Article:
What do Cincinnati, Indianapolis, Kansas City, Memphis and St. Louis have in common? These are the Midwest industrial markets that Colliers International has pegged as some of the most important ones in 2018.
The five cities made appearances on the Top 10 Emerging U.S. Industrial Markets to Watch in 2018 report compiled by Colliers. That’s pretty impressive. Half of this year’s list is made up of Midwest cities.
What makes these industrial markets ones to watch this year? Consider Cincinnati. Colliers says that this market has become a key destination for e-commerce users because of its central location, large workforce and strong transportation options. Colliers also points out that more than 35 million people live within 250 miles of Cincinnati, and nearly 20 percent of these are in the hightly sought-after Millennial demographic.
The demand from e-commerce companies has helped bring the market’s industrial vacancy rate to 4.2 percent, the lowest it has been in a decade.
“E-commerce as rapidly emerged as the number-one driver,” said John Gartner, senior vice president and principal with Colliers’ Cincinnati office in a written statement. “The increased interest in our thriving economy has brought numerous new developers to our market, providing the speculative product that has attracted many new companies.”
Cincinnati benefits, too, from the Amazon Prime Air Hub. This $1.5 billion investment on more than 900 acres at the greater Cincinnati/Northern Kentucky International Airport has produced a steady stream of activity.
Colliers had plenty of positives to share about the Indianapolis industrial market, too. In 2017, this market recorded positive net absorption of 7.5 million square feet, the second-highest annual absorption total that the Indianapolis area had seen in 10 years.
Developers remained busy here, too. Colliers reported that the Indianapolis industrial market saw 8.5 million square feet of new construction last year. That is the most ever in one year here.
“Indiana continues to earn top marks for its appealing tax structure and business-friendly regulatory environment,” said Brian Zurawski, executive vice president and co-market leader for the Indianapolis Colliers office. “Because of this, Indianapolis continued to post robust fundamentals in 2017 and is competing with all markets as the go-to regional distribution market of the Midwest.”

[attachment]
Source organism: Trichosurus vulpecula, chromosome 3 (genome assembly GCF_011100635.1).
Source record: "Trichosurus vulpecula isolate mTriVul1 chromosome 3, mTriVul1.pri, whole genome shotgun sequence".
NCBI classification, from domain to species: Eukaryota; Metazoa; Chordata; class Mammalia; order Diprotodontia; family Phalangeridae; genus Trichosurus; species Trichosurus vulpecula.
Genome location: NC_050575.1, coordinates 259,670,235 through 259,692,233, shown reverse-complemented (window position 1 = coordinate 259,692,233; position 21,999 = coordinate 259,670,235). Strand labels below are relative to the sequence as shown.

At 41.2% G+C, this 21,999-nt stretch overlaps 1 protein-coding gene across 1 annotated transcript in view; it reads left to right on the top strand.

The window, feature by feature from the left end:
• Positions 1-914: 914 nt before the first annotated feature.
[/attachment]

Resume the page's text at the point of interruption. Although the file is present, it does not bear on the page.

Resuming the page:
Kansas City remains similarly busy, with Colliers reporting that this market saw 8.8 million square feet of new industrial construction in 2017. That, too, is a record.
Colliers says that Kansas City is one of the most logistics-friendly industrial markets in the country, as its ground, air and rail offerings rival all other markets in the United States. The Logistics Park Kansas City development continued to grow in 2017 and attract tenants at a quick pace. This park is served by the BNSF Railway, so is an attractive destination for industrial users.
Currently, there are more than 7 million square feet of new distribution facilities at Logistics Park Kansas City, with speculative and build-to-suit opportunities available for new users.
A strong transportation network helps Memphis, too, according to Colliers. The CRE company pointed to the five class-one railroads and 490 trucking terminals that serve the market. The International Port of Memphis is the second-largest inland port on the shallow draft portion of the Missippi River and the fifth-largest inland port in the United States. This port is a key industrial tool, feeding product to Memphis’ large rail network.
In what might come as a surprise to many, Memphis actually ranks as the third-largest rail center in the United States, behind only Chicago and St. Louis. The market is home to nine fully operational rail yards with a total container capacity of more than 2 million annual lifts.
St. Louis is another Midwest market that Colliers cites for its robust transportation infrastructure. The Port of Metropolitan St. Louis covers 70 miles and is the northernmost ice- and lock-free port on the Mississippi River and is served by six Class-One railroads, seven interstate highways and two international airports. More than one-third of the U.S. population is located within 500 miles of this port.
The market also benefits from St. Louis Lambert International Airport, which is a growing cargo hub with total cargo volumes increasing 8.3 percent year-over-year in 2016.
“This is a great time to be an industrial real estate developer in St. Louis,” said Geoffrey Orf, senior vice president of the St. Louis chapter of Colliers International. “The market’s central location and strong rail network are contributing to strong leasing activity and net absorption, and this will continue into 2018.”